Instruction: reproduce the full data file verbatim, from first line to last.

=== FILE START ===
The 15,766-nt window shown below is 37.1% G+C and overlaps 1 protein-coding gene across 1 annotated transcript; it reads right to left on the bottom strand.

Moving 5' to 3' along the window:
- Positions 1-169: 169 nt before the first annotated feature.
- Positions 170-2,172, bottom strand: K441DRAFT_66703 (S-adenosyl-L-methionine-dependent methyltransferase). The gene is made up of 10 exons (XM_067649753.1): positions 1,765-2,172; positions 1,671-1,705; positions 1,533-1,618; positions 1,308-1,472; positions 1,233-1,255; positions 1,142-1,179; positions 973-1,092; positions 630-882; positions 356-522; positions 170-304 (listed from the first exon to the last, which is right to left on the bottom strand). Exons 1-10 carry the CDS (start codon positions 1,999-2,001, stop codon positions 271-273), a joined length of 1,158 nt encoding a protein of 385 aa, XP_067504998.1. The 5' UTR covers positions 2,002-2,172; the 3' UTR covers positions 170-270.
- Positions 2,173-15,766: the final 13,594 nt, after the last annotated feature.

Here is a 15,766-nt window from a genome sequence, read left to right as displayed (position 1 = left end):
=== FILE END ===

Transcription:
The 15,766-nt window shown below is 37.1% G+C and overlaps 1 protein-coding gene across 1 annotated transcript; it reads right to left on the bottom strand.

Moving 5' to 3' along the window:
- Positions 1-169: 169 nt before the first annotated feature.
- Positions 170-2,172, bottom strand: K441DRAFT_66703 (S-adenosyl-L-methionine-dependent methyltransferase). The gene is made up of 10 exons (XM_067649753.1): positions 1,765-2,172; positions 1,671-1,705; positions 1,533-1,618; positions 1,308-1,472; positions 1,233-1,255; positions 1,142-1,179; positions 973-1,092; positions 630-882; positions 356-522; positions 170-304 (listed from the first exon to the last, which is right to left on the bottom strand). Exons 1-10 carry the CDS (start codon positions 1,999-2,001, stop codon positions 271-273), a joined length of 1,158 nt encoding a protein of 385 aa, XP_067504998.1. The 5' UTR covers positions 2,002-2,172; the 3' UTR covers positions 170-270.
- Positions 2,173-15,766: the final 13,594 nt, after the last annotated feature.

Here is a 15,766-nt window from a genome sequence, read left to right as displayed (position 1 = left end):